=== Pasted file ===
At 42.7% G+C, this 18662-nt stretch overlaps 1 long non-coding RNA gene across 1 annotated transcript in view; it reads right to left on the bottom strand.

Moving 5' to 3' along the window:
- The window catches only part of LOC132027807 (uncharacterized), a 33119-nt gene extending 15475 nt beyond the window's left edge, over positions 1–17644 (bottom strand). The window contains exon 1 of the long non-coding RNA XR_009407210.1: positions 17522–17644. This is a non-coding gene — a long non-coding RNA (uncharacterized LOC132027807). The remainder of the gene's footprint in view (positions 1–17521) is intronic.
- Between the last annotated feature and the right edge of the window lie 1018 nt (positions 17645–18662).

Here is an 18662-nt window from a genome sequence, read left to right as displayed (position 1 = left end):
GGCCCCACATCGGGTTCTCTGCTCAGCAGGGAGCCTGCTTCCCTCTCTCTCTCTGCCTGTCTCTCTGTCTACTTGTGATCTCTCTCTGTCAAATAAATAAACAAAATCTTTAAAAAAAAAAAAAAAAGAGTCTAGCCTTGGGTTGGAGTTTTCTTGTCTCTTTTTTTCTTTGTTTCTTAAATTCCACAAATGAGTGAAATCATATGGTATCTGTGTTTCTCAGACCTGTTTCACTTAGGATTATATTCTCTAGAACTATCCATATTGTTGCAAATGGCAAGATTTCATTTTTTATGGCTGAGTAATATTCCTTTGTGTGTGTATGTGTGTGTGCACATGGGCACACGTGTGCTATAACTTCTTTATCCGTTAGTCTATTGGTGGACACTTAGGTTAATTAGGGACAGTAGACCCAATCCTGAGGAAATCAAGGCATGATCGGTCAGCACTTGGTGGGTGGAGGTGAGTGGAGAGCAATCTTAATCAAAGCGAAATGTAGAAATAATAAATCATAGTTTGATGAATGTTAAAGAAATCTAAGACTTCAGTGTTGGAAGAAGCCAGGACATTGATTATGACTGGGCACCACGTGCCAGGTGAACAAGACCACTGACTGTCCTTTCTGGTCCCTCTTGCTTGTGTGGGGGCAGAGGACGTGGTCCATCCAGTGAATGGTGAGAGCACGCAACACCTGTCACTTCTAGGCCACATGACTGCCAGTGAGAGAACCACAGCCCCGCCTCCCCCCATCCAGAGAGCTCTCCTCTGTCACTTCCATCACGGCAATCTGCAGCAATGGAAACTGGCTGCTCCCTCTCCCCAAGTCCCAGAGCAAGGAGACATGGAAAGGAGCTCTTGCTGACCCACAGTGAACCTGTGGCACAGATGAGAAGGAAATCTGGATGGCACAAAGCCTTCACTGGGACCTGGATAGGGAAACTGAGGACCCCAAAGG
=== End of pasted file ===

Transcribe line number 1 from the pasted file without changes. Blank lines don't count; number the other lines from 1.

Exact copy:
At 42.7% G+C, this 18662-nt stretch overlaps 1 long non-coding RNA gene across 1 annotated transcript in view; it reads right to left on the bottom strand.